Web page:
Our herd is mostly polled now, but one of the challenges of breeders is to get the same growth in polled as horned cattle.

Mary Ann (not verified)
on Apr 7, 2013

Good job, Amanda! It is funny to me that many people do not understand animal agriculture, and the dehorning and castration are for the benefit of animals as well. It takes much of the aggression towards other animals out when they are castrated and dehorned. On our ranch we band the calves as they are born and they never realize they have been castrated. Many times they go right back to sucking. When dehorned young, the stress is much less. Then as they are older they do not have to worry about another animal hooking them off feed or whatever. Do we not do things to humans that cause stress as well, but is for the benefit of the person. I for one do not like shots, going to the dentist, having pre- cancers burned off, etc, however; it is in my best interest..

on Apr 8, 2013

Very well said, Mary Ann. Thanks for sharing your personal story. I agree that the procedure is comparative to a dentist or doctor visit -- not our favorite thing to do, but beneficial to our health. Thanks!

PETA people hater (not verified)
on Apr 8, 2013

To anonymous, as distasteful as you may find this procedure, to say humans are not the most important creature on the planet is quite amazing. Which species does rank there in your opinion? Perhaps we would be better off with carnivores ruling us?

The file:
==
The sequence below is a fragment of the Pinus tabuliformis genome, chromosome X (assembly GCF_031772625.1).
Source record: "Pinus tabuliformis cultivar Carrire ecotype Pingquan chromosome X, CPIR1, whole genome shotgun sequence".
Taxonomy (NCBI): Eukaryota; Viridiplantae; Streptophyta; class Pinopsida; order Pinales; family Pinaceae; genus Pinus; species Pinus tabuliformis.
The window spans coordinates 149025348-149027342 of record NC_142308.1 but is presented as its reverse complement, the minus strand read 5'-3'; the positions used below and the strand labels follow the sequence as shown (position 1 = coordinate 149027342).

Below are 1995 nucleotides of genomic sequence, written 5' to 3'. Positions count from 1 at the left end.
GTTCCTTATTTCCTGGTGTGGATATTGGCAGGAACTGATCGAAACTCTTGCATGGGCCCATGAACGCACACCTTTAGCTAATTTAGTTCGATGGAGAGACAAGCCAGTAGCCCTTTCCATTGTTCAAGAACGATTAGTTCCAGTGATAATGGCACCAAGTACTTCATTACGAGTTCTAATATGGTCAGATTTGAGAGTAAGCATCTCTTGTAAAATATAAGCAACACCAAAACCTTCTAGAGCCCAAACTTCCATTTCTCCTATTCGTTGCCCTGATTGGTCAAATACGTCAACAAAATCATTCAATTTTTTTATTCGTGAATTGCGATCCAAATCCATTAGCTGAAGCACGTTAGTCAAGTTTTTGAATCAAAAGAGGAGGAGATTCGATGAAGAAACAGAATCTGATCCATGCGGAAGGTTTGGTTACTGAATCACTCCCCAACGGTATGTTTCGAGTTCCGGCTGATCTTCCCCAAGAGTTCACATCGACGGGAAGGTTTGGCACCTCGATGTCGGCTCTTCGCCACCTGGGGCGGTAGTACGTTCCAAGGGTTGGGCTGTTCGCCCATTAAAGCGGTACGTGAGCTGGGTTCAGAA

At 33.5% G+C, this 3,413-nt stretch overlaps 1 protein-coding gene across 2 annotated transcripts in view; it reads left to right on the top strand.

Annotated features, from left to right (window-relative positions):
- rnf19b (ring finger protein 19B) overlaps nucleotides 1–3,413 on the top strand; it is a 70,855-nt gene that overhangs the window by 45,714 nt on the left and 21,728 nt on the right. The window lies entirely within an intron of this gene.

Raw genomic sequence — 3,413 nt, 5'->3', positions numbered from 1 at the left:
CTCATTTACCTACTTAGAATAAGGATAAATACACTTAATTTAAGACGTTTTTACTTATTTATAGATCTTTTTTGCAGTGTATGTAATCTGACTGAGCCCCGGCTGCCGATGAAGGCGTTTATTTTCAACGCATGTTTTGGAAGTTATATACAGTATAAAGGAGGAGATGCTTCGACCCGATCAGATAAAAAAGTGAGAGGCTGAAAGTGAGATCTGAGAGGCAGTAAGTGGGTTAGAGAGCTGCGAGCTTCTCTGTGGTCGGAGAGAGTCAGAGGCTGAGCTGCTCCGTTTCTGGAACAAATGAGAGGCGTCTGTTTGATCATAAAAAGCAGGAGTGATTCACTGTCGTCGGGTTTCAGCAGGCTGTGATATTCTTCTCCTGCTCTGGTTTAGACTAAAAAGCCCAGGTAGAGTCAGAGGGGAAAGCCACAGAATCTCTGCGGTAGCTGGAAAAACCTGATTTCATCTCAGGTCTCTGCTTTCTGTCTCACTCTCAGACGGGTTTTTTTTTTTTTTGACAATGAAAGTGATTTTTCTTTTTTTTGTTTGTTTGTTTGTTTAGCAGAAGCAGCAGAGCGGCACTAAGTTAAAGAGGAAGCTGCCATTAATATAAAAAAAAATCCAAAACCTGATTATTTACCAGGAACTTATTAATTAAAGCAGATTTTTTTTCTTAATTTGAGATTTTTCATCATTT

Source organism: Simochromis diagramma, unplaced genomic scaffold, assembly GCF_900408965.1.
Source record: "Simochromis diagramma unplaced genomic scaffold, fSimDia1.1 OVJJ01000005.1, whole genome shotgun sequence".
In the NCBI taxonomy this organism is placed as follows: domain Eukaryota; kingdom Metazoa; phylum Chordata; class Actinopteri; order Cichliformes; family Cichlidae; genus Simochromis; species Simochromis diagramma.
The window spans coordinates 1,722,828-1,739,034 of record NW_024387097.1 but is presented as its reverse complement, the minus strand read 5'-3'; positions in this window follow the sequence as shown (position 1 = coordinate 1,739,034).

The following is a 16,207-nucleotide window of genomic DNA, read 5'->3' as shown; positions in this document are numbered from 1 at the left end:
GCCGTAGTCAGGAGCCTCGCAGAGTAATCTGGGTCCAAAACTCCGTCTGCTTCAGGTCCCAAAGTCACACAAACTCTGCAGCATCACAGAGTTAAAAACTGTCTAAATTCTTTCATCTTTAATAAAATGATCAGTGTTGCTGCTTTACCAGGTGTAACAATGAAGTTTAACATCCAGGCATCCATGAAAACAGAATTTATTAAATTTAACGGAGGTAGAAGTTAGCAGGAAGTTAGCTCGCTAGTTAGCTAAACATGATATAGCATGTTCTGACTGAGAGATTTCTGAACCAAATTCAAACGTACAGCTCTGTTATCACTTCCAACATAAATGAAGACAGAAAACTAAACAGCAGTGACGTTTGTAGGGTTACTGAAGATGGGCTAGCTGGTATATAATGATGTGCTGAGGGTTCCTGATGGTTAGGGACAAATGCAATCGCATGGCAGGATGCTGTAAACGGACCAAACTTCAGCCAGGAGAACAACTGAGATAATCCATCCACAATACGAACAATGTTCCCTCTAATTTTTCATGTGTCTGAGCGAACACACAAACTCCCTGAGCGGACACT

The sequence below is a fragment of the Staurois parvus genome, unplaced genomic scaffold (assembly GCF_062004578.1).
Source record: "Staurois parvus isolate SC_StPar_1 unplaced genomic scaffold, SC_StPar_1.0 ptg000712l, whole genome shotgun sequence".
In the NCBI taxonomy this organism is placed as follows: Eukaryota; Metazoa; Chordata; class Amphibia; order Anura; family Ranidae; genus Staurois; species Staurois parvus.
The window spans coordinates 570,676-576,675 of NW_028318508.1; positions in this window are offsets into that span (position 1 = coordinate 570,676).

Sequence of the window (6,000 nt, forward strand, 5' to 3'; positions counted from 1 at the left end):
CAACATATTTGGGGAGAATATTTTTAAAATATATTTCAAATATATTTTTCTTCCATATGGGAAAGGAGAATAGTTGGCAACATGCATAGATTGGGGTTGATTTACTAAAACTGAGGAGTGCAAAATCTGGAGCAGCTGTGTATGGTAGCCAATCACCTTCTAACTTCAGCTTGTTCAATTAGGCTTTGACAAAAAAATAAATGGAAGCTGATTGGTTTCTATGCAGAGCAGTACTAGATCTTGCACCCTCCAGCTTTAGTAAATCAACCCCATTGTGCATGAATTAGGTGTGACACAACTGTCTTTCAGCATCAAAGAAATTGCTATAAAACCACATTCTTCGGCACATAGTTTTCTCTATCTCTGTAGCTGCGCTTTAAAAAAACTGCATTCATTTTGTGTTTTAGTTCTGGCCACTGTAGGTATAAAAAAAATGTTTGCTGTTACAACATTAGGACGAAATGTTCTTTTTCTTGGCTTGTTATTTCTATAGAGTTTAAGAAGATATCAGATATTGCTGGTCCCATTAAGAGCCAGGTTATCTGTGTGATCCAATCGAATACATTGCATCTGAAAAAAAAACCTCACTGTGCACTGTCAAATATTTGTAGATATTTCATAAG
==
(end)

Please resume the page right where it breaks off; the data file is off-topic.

I know of no one who takes pleasure in this very infrequent procedure and if you would take but a minute of your time (in between dodging animals hunting you down for their next meal as we are in your opinion not capable of being the ruling class so these sprang to the front of the line) to study the markets, any horned animals are priced at a discount so already those breeds are deselecting them selves from the nation's cow herd. It's less of a problem than Mr. Gosling would make it to be.

Innsbrook (not verified)
on Apr 8, 2013

Does this Gosling character not realize that PETA cares little about dehorning but want to eliminate animal husbandry in total? Stop dehorning and they simply move on to their next objection in the organized campaign aimed at disrupting a cattleman's daily operation until they reach their real goal......the fences are removed, the cattle are freed and man is forbidden from interacting with these creatures in any way, shape or form (and surely not for food). Gosling is either unwittingly allowing himself to be used as a tool by PETA or he agrees with their overall radical goal and should come out and say it.

John R. Dykers, Jr. (not verified)
on Apr 9, 2013